South Crofty Mine Underground 13: This page is continuing the images of drive development. This mainly covers the use and priming of the explosives before the blasting of the face.
South Crofty Mine Underground 13.1 – A wide view of the drive face, it gives a good idea of how many holes needed to be drilled for a round of blasting. The plastic tub in the foreground was the container from where the explosive was forced into the holes using compressed air.
A few lines from Nick Le Boutillier about blasting in South Crofty.
Powergel was a plastic explosive that came in foot-long 3/4 inch plastic-wrapped ‘sausages’. This was used at the end of drill holes to break out to the hole sockets. Also by moonlighting geologists as ‘slap dab’ to ‘blow shit up’, which was enormous fun.
South Crofty Mine Underground 13.2 – Vivian Mugford on the right of the image. The drive was very wet here with water pouring from the roof. I do not know the location of these images, if anyone does please let me know.
The main explosive in use was anfo, which is ammonium nitrate mixed with diesel oil. This was pink and had the consistency and form of small polystyrene balls. It was blown by compressed air into the drill holes, the detonators were placed in the Powergel and the wires run out of the holes. Also these were sometimes tamped by a bit of clay to close the hole.
South Crofty Mine Underground 13.3 – A close up of the box of explosives. When working South Crofty was one of the biggest users of explosives in the country.
Trammers would sometimes use Coretex, which was a nitrate-based explosive that looked like white electrical cable. This could be wrapped around troublesome rocks and was very effective. However it was not popular, because chemicals from the explosive were readily absorbed by the skin and could easily lead to very severe blinding headaches and nausea.
South Crofty Mine Underground 13.4 – My favorite image on this page Vivian Mugford using a tamping bar to force the Powergel explosive into the drilled holes. In the early days of Cornish Mining this was a dangerous job and many miners suffered from horrific injuries when the charges exploded.
South Crofty Mine Underground 13.5 – Vivian Mugford Underground Miner priming the charged holes in preparation for blasting.
South Crofty Mine Underground 13.6 – Another image of the end, the many fuses can be clearly seen hanging from the drilled holes.
South Crofty Mine Underground 13.7 – Water was pouring from the roof. That and the heat made the humidity unbearable in such a confined space.
South Crofty Mine Underground 13.8 – A final image of Adrain. He is charging the lowest hole of the set which was known as a “lifter”.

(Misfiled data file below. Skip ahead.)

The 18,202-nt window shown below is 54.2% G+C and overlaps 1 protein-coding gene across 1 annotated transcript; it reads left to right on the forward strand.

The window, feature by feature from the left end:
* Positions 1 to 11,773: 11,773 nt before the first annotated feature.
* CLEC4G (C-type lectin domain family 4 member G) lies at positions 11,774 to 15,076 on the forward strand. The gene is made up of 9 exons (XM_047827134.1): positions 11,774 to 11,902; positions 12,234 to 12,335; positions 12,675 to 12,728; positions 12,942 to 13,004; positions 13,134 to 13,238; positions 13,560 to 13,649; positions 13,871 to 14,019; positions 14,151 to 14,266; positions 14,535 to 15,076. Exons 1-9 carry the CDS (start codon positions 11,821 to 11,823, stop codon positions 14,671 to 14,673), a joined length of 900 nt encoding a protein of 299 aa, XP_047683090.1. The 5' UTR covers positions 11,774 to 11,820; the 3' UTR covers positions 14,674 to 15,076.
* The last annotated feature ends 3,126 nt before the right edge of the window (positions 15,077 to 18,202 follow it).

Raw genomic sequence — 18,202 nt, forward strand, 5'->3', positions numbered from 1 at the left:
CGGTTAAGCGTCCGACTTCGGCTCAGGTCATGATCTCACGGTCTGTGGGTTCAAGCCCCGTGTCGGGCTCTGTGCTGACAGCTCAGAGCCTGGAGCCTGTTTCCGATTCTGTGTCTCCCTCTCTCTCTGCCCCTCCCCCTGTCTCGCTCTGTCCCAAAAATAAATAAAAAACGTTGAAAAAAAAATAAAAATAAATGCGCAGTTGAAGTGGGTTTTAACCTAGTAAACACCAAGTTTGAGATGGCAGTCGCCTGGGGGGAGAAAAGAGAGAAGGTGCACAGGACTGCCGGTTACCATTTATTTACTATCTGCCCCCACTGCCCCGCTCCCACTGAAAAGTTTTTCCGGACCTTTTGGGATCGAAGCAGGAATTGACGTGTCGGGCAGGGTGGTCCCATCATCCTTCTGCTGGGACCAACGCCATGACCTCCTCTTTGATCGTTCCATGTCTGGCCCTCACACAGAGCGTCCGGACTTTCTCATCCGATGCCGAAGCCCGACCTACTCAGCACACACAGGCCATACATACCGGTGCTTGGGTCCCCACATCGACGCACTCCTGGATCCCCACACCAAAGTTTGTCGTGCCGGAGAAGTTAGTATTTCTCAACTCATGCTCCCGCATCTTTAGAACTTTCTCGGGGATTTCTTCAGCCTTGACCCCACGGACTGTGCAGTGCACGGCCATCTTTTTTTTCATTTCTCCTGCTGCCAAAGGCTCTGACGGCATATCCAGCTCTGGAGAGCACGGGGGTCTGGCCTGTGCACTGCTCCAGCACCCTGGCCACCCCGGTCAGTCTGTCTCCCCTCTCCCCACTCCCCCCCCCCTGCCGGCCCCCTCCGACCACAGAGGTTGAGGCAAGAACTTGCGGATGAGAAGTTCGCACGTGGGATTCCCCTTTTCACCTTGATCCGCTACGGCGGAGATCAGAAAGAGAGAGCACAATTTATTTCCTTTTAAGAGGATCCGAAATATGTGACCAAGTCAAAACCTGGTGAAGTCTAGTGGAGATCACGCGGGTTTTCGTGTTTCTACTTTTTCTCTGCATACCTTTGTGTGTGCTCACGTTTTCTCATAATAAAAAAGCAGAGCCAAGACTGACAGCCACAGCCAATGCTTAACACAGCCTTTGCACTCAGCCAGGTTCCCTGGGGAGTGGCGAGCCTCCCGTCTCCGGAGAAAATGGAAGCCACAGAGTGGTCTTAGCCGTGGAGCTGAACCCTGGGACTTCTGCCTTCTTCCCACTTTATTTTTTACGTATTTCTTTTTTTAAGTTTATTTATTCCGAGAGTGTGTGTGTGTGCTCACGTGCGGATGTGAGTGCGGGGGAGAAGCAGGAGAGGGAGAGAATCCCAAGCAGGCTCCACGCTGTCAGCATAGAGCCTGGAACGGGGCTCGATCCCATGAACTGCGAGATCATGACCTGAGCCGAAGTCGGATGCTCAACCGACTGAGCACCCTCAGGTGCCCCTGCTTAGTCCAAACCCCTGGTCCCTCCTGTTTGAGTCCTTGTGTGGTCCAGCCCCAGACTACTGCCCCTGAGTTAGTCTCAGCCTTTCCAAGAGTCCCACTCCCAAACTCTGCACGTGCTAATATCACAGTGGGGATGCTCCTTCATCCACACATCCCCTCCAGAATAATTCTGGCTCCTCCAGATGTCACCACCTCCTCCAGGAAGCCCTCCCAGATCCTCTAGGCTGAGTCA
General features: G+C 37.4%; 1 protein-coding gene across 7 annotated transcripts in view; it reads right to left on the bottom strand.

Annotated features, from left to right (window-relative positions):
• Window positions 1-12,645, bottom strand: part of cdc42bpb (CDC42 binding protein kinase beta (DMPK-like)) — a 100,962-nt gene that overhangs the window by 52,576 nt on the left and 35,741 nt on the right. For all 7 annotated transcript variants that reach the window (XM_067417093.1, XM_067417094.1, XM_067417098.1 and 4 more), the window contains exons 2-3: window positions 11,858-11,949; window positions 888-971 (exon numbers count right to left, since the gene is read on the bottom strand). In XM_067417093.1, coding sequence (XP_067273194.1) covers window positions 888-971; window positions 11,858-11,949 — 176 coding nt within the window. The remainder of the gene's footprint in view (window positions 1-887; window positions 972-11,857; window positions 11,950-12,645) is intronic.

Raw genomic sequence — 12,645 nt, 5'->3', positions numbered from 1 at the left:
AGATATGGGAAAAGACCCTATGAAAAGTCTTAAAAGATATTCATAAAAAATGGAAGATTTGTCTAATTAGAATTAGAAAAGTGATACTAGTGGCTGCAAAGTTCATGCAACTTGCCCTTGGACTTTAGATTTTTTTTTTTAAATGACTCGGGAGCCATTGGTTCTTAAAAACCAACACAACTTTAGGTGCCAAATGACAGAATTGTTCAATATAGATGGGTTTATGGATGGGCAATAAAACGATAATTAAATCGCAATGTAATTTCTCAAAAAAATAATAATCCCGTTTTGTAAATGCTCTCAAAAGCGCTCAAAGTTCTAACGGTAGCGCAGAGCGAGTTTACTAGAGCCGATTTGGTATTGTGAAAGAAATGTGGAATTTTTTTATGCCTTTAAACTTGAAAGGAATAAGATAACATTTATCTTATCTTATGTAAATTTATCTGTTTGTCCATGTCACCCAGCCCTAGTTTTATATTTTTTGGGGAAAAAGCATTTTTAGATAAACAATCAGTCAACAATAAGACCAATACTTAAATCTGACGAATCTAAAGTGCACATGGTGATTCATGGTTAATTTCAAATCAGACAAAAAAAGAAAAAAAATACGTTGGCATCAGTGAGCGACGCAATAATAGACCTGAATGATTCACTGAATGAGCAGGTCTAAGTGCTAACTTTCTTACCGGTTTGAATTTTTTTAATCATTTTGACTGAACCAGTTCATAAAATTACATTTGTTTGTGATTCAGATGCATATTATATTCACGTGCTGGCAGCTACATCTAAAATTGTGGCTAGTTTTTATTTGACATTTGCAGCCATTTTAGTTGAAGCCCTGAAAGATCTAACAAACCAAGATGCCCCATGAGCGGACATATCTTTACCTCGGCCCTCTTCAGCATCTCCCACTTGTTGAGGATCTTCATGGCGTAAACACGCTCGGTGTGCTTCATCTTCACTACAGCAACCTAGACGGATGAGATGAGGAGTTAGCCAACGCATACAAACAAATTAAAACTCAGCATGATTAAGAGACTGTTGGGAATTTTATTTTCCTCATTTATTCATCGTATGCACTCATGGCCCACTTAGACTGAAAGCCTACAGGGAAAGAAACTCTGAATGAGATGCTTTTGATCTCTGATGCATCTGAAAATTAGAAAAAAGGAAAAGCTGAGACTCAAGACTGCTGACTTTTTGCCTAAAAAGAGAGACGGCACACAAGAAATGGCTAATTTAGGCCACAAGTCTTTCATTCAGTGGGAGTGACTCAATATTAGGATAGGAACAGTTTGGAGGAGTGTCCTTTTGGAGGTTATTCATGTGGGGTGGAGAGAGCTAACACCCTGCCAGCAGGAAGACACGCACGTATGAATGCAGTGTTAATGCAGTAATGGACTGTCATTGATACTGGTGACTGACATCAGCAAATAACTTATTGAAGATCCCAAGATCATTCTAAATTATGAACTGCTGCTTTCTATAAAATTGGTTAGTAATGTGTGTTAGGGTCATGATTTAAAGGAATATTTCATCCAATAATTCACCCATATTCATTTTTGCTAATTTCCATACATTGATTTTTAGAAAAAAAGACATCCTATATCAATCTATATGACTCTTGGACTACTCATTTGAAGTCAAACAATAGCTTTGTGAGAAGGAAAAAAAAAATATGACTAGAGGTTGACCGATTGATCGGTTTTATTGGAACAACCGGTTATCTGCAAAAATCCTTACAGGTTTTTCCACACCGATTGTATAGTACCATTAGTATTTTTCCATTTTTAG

On another day, the next two images are again of Adrian Mugford in another part of the mine. Once again drilling for the next blast. Present day Health and Safety laws restrict the use of these rock drills because of the extreme vibration the operative felt.
South Crofty Mine Underground 13.9 – This was possibly located in a sub level. To the right of the miner was a large hole in the ground leading to the level below.
South Crofty Mine Underground 13.10 – Another closer image of Adrian Mugford drilling a face in preparation for the next blasting.
South Crofty Mine Underground 13.11 – Another day and another drive. John Ursoro Mine Geologist watching the drive being primed with explosives. I have no detail on location, I also like this set the lighting is very effective.
South Crofty Mine Underground 13.12 – Underground miner Brian Whittaker with a new batch of fuses for priming the detonators.
South Crofty Mine 13.13 – Another box of Powergel being opened.
South Crofty Mine 13.14 – The container in front of the face was used to force the anfo explosive into the drilled holes.
South Crofty Mine 13.15 – Each hole had Powergel explosive in the top. The fuse was subsequently placed into this.
South Crofty Mine 13.16 – It’s amazing how other miners would appear. Then watch with interest.
South Crofty Mine 13.17 – The whole face of the drive is covered with mineral structure.
South Crofty Mine 13.18 – A final image in this group, the face has been heavily drilled and primed. It is now nearly ready for firing.
The rest of the images on this page were taken on the NPZ (North Pool Zones) crosscut on 400 Fathom Level South Crofty Mine. This was on a day with Nick Le Boutillier. This set clearly shows the ANFO explosive being blown into the drilled holes by compressed air.
South Crofty Mine 13.19 – Here Paul Gallie along with another South Crofty Miner are charging the holes with the explosives. This is the only image I have of the anfo, which is Ammonium Nitrate mixed with diesel oil being forced into the holes.
South Crofty Mine 13.20 – Nick Le Boutillier Senior Mine Geologist is standing behind the two miners, he is examining the lode at the end. This was also an important task for the Geologists who closely monitored progress and also took regular samples.
South Crofty Mine 13.21 – Nick Le Boutillier sampling the face. The rails had been laid by the miners to enable the rocker shovel to get to the end of the drive.
South Crofty Mine 13.22 – Probably a brief discussion on the progress of the days work.
South Crofty Mine 13.23 – A final image of the drive. I particularly like this one due to the framing of the rails also the low angle of the camera.
South Crofty Mine Underground 14